The district court did not err in finding no evidence of gross negligence. The police force's decision to wait for a light armored vehicle for safety reasons does not rise to the level of conscious indifference, even if the delay may have contributed to Long's death. Moreover, there is no evidence in the record that the deadly force policy and the Chief's investigation were inadequate and contributed to Long's death.
3) Negligent Training, Supervision, and Control
Because there is no evidentiary basis to conclude that the city was grossly negligent in its training of its police officers, the claim of negligent training, supervision, and control necessarily fails.
The judgment of the district court is
1. A CAD report is a stenographic record created by a radio dispatcher whose duty it is to type everything heard over the radio frequency, which also marks the time of the statements fairly accurately.Contrary to the CAD report, Marini and Cannella testified that they jumped into the ditch as Long was shooting at them at 4:52 a.m., creating a discrepancy of four minutes between the CAD report and their testimony. This discrepancy is not material for the purposes of determining whether it was objectively reasonable for Officer Sterling to shoot Long.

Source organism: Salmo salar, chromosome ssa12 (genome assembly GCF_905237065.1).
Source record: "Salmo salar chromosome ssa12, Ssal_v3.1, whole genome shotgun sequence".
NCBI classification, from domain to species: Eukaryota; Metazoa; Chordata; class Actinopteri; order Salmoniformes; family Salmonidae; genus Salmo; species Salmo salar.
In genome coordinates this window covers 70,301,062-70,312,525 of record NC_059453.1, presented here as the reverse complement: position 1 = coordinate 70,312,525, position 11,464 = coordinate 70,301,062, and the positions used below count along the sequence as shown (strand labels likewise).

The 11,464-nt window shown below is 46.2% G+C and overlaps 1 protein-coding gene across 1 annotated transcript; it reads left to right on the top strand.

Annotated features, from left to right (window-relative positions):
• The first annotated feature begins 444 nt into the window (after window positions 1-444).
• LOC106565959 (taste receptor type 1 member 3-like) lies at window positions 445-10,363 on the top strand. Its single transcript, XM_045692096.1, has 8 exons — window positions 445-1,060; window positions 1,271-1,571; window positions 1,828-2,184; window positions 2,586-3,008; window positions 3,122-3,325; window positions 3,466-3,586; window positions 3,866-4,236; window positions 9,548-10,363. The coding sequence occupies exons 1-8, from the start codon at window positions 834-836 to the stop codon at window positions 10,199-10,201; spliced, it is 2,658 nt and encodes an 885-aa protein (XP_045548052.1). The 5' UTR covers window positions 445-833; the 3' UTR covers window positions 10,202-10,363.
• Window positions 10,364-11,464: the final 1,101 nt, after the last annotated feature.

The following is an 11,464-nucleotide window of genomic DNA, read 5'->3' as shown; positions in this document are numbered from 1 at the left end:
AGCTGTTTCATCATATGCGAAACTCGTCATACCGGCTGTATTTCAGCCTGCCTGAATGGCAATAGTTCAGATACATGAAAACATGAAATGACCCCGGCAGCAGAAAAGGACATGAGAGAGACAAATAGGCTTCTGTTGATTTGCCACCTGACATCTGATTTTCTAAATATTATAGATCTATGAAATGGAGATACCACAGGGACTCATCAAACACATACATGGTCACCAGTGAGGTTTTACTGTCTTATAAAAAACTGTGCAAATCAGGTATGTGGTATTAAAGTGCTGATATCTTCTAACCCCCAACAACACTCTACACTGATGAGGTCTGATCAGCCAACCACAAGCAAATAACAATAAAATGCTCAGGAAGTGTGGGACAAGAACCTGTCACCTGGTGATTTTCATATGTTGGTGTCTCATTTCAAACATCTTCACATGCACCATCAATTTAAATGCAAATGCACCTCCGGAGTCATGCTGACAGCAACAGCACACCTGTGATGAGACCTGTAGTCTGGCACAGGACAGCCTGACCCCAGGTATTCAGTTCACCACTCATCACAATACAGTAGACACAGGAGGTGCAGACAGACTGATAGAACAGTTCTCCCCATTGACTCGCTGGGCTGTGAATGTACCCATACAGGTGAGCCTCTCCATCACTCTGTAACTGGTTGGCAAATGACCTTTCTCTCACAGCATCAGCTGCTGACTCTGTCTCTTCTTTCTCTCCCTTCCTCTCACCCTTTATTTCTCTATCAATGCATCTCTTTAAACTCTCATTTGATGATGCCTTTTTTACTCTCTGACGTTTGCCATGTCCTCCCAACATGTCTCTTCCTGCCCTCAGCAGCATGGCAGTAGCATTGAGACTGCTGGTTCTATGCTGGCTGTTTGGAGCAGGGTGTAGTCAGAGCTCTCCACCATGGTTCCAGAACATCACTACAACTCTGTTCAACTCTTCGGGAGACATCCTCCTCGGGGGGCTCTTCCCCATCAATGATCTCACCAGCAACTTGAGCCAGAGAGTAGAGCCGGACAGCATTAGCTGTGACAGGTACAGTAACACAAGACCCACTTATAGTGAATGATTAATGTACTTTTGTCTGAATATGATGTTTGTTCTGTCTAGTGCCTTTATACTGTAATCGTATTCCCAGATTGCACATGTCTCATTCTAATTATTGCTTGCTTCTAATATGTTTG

2. 28 U.S.C. § 1367(c) states:The district court may decline to exercise supplemental jurisdiction over a claim ․ if-(1) the claim raises a novel or complex issue of State law,(2) the claim substantially predominates over the claim or claims over which the district court has original jurisdiction,(3) the district court has dismissed all claims over which it has original jurisdiction, or(4) in exceptional circumstances, there are other compelling reasons for declining jurisdiction.
3. Ms. Long also pleaded wrongful death and negligent infliction of emotional distress at the district court level. Since she did not argue these claims on appeal, we do not address them here. We also do not address the defense of qualified privilege available under Hawaii state law because Defendants failed to raise the issue. See Towse v. Hawaii, 64 Haw. 624, 647 P.2d 696, 702 (1982).
MILAN D. SMITH, JR., Circuit Judge: